Refactoring Infosys

The last week or more has seen quite a bit of activity for Infosys - I've been frenzied, to put it mildly :) Almost every core class has had major changes and the framework is fundamentally different now. It's been lots of fun, lots of learning involved - here are some thoughts on the process:

1. Get some overview, create a gameplan

As with all other areas of development (and most things work, really), step 1 should be getting an overview of the current state of things and what needs to be done. If the project is your own (and Infosys, at this point, is pretty much 100% me) there's a fair chance you'll want to just 'dig in' - start refactoring to improve the framework straight away, because 'you know how it works already and how to improve it'. This is a bad idea, because it will inevitably lead straight back to where you are now: refactoring things you're not quite happy with.

In the case of Infosys, lots of core classes were singletons - something I don't have a problem with as such (see my post on the matter) but was thinking of moving away from in favour of dependency injection. My main reasons for not using Singletons anymore were related to testing (using PHPUnit, to be specific) where singletons can be a pain (although they don't have to be) and to closing classes off as much as possible, decoupling them from one another.

I started out by looking at the core code and looked at what would function better as pure objects and decided on a limited set of classes - moving some functionality out of the request handler into a request object, changing session and log classes. However, I started refactoring things sooner than I should have, believing that I had found a new and better design. The problem was that I didn't actually look at the entire framework core with an objective eye - specifically, I opted to keep the database class a singleton (this app will, for any foreseeable future, ONLY NEED ONE CONNECTION! SO DONT EVEN BOTHER!). I thought it problematic to pass a single database object around (you want to create it when initializing your app if it's database driven, instead of finding out very late in the process that you don't have a database connection) because it meant handing it to other objects that had no reason to have a copy (a request handler shouldn't touch the database) in order to pass it to the ones that need it. As you can probably guess, though, I got over this problem, because the alternative is a) using a registry (which I had been doing but also refactored, again to improve decoupling and testability) or b) direct access to the singleton (which I did for a short period until I decided that really wasn't a very good idea).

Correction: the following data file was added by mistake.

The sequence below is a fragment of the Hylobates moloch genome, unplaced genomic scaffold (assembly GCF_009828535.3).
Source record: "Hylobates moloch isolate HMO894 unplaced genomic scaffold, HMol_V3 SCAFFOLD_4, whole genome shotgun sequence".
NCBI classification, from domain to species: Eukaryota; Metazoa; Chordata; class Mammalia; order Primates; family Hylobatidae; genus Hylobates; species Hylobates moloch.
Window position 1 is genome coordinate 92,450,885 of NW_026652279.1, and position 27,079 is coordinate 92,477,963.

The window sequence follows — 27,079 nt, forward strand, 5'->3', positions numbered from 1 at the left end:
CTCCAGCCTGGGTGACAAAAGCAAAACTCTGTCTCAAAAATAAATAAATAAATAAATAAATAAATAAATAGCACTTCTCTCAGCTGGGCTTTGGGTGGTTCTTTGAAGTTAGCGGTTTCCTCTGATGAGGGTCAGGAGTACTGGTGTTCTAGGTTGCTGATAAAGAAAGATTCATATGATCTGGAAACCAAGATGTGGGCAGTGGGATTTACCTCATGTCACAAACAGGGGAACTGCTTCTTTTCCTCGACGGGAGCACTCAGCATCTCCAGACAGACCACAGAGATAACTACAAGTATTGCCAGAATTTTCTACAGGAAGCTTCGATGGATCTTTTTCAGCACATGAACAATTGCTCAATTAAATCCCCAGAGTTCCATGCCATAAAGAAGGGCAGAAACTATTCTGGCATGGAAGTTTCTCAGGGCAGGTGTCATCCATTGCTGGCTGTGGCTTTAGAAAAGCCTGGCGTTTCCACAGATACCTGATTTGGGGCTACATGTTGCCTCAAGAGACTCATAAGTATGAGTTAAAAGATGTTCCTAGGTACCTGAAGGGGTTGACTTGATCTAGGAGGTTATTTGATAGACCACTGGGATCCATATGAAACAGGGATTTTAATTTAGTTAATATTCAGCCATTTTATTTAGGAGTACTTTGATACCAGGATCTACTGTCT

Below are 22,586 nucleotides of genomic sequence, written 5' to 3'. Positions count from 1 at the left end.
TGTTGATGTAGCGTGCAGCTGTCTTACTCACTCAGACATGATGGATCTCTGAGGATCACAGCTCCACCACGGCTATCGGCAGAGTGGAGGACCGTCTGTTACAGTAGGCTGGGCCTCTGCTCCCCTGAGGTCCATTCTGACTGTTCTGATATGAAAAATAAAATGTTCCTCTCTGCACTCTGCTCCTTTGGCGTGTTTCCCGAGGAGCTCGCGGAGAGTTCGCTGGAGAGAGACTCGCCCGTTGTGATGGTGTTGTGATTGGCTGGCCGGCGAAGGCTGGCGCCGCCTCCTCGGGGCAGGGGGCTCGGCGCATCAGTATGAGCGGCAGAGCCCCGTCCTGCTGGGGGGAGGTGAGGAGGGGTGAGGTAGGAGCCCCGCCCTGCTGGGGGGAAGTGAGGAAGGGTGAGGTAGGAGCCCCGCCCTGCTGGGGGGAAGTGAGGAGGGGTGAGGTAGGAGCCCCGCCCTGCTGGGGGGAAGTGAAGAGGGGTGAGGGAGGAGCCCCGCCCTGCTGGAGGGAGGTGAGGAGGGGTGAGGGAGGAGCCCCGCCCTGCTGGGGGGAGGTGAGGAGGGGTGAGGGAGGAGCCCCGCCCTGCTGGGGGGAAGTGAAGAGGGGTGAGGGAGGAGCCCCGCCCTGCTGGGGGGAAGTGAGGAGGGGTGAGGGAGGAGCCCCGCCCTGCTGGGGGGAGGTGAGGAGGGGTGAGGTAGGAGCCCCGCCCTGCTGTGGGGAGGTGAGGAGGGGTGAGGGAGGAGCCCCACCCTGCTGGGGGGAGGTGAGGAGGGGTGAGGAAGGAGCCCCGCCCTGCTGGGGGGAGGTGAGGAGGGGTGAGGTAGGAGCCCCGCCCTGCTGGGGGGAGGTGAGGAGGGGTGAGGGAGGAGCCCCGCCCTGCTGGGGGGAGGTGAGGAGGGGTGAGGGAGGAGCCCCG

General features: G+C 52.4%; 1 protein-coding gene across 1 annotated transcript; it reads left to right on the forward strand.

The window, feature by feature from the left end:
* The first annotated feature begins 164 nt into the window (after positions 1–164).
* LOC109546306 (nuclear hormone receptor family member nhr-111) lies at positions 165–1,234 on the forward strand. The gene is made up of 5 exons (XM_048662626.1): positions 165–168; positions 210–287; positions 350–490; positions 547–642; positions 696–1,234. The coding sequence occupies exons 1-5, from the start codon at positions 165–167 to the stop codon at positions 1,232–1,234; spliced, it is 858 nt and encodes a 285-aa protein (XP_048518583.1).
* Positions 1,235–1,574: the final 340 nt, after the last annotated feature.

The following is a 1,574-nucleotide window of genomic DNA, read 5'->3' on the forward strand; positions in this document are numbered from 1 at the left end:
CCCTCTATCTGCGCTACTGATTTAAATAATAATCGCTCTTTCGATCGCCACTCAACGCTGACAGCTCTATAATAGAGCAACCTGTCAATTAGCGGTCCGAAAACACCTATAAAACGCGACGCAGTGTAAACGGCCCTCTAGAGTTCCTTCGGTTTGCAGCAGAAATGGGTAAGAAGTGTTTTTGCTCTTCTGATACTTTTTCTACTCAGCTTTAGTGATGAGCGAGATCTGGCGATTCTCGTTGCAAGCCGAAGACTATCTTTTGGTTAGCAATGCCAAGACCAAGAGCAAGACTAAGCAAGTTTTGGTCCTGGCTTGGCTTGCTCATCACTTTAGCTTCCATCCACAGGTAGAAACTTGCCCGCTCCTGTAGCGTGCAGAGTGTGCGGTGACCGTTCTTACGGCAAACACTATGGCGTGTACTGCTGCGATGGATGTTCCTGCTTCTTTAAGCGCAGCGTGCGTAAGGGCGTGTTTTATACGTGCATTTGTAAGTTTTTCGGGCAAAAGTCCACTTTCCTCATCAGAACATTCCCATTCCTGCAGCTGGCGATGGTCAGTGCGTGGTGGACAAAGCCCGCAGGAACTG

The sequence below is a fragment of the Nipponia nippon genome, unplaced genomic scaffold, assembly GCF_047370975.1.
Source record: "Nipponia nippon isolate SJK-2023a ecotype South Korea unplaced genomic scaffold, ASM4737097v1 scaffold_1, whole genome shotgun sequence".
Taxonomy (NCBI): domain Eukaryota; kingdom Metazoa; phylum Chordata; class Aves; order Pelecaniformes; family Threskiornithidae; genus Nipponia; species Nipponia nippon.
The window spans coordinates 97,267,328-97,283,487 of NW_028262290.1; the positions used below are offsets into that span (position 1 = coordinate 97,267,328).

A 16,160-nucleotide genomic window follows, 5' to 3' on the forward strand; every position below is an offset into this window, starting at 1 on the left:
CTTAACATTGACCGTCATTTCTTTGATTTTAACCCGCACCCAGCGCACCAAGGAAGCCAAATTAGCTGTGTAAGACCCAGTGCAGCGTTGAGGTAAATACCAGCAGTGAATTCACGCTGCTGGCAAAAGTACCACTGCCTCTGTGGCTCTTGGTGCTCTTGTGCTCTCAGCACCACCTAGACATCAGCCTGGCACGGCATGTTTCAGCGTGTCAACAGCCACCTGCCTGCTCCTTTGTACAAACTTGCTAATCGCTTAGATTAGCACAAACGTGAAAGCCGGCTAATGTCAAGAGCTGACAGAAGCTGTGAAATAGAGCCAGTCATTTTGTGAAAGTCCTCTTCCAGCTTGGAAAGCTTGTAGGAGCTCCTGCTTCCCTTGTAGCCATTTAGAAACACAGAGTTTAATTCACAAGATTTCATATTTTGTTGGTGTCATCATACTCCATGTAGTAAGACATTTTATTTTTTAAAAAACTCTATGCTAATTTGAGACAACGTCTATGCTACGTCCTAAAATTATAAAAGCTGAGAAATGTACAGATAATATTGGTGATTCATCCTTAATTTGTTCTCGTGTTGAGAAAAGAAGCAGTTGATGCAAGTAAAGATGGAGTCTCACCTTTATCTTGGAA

The moral here is that I ended up doing more work than I should have done. I should have realised that it would suit Infosys better to not use singletons at all and gone for a more unified refactoring of the core classes. Instead I first refactored code to access the database through the classic getInstance method of the database class, and then afterwards refactored code to just pass an instance of the database class around. The end product is the same, I just spent more time doing it.

2. Decide on the overall design

One thing that I've learned from handling several different frameworks and frameworks in different versions is that consistency rules. Creating new features or fixing bugs in old ones is so much easier if the code and surrounding framework is in harmony and if the framework has a driving idea behind it.

One problem with creating a framework over time is that as you learn, you'll be adding new stuff to it. Perhaps some new ways of doing things, new code that works better for some needed things. Unless you really strive to keep everything consistent, you'll end up with having different ways of doing related things in the framework - and this makes creating new features a hassle. This was one of my concerns when refactoring the core classes of the Infosys framework: if half the core classes were refactored to be normal classes and the other half stayed singletons, I would constantly have to guess at which was which. Should I create a new instance of Log? Or should I ask the Registry for the instance? As noted before, I refactored the singletons, but still I have a minor problem here:

class Someclass
    public function test()
        $log = new Log($this->db);

The issue in the code above is that the Log class handles both writing to file and writing to the database (the first is used for errors and debug stuff, while the latter is used for logging normal application actions) so the Log class needs a database connection. However, because I'm only dealing with one connection that I want to reuse, the database object is always passed around, while log objects are just created. As both classes constitute core framework code, it would be easier if they worked the same way: less to remember. I could obviously just have opted for creating one instance of the Log class but there wouldn't be much point in passing it around: it does very little and does not need to persist (quite the contrary, in fact).

3. Simplicity over cleverness

Part of refactoring is to me the idea of bringing everything together in a consistent idea. You're removing the clutter, bringing things in line with how they should be. Implicit in this idea is also that you should go for the simple design - that clever idea you got a some point is probably the reason you're refactoring things now. I would even take this one step further: if you ever have the choice between clever and simple, avoid shooting yourself in the foot by choosing clever. There's a 95% chance you'll regret going with clever later.